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Publication - Statistics Publication

Scottish cancer patient experience survey 2015-2016: exploring differences in patient experiences

Published: 26 Sep 2017
Part of:
Health and social care, Research
ISBN:
9781788512510

Additional survey analysis which examines the relationship between the self-reported experiences of service users and a range of factors.

23 page PDF

1.7MB

23 page PDF

1.7MB

Contents
Scottish cancer patient experience survey 2015-2016: exploring differences in patient experiences
Clinical Nurse Specialist (CNS)

23 page PDF

1.7MB

Clinical Nurse Specialist (CNS)

A CNS is a specialist nurse who helps individuals diagnosed with cancer to get the right care and provides them with help and advice on coping with cancer.

Respondents were asked if they were given the name of a CNS who would support them through their treatment and how easy or difficult it had been for them to contact their CNS. Based on the responses to these questions, respondents were grouped into three sub-categories:

1. Had an easy to contact CNS

2. Had a neither easy nor difficult (neutral) to contact CNS

3. Had a difficult to contact CNS or not given the name of a CNS

The analysis shows that having an easy to contact CNS can have a significantly positive relationship with an individual’s experience of cancer care.

Every question analysed had a significant difference for this factor.

People who had a difficult to contact CNS or did not have a CNS were more negative about their experiences for 45 out of the 47 questions analysed compared to people with an easy to contact CNS. The two questions which did not show any significant difference asked whether:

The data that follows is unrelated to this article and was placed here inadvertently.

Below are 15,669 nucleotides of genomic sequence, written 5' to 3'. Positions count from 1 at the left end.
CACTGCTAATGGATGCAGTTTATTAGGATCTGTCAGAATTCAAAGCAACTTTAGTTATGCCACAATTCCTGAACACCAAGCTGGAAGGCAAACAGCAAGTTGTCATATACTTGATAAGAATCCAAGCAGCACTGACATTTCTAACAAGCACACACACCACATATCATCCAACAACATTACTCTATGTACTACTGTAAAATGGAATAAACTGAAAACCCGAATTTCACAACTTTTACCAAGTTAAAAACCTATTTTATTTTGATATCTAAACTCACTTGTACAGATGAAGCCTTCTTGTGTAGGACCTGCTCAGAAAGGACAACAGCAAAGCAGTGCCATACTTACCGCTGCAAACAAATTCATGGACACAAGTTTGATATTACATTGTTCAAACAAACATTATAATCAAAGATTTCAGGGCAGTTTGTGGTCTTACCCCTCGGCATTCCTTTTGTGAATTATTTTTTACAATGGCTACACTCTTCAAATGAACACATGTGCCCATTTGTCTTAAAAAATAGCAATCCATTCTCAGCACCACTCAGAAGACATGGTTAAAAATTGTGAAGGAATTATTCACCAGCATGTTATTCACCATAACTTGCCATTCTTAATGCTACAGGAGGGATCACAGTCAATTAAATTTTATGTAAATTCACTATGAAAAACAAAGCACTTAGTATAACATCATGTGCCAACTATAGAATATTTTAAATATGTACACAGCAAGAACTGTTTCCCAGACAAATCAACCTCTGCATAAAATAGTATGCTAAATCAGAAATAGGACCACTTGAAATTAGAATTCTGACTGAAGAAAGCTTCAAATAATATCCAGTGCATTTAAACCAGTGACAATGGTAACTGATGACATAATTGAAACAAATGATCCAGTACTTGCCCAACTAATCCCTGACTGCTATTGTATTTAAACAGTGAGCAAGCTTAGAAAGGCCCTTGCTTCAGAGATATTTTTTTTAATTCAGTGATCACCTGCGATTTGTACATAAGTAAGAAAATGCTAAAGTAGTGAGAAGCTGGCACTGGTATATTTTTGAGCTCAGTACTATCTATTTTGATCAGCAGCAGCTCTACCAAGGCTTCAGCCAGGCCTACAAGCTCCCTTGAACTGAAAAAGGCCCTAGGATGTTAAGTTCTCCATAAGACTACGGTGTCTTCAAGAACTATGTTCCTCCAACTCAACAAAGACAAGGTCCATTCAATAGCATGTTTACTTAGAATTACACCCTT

• they had confidence and trust in the ward nurses treating them;
  • the last time they had an outpatient appointment with a cancer doctor, they had the right documents (e.g. medical notes, x-rays, test results).

People who had a neutral to contact CNS were more negative about their experiences for 42 out of the 47 questions analysed compared to people with an easy to contact CNS. The five questions which did not show any significant difference asked whether:

  • they had been told they could bring a family member or friend with them when they were first told they had cancer;
  • when they were told they had cancer, they were given written information about the type of cancer they had;
  • they had confidence and trust in the doctors treating them;
  • in their opinion, there were enough nurses on duty to care for them in hospital;
  • anyone had discussed taking part in cancer research with them since their diagnosis.

Contact

Email: Louise Cuthbertson, louise.cuthbertson@gov.scot

Phone: 0300 244 4000 – Central Enquiry Unit

The Scottish Government
St Andrew's House
Regent Road
Edinburgh
EH1 3DG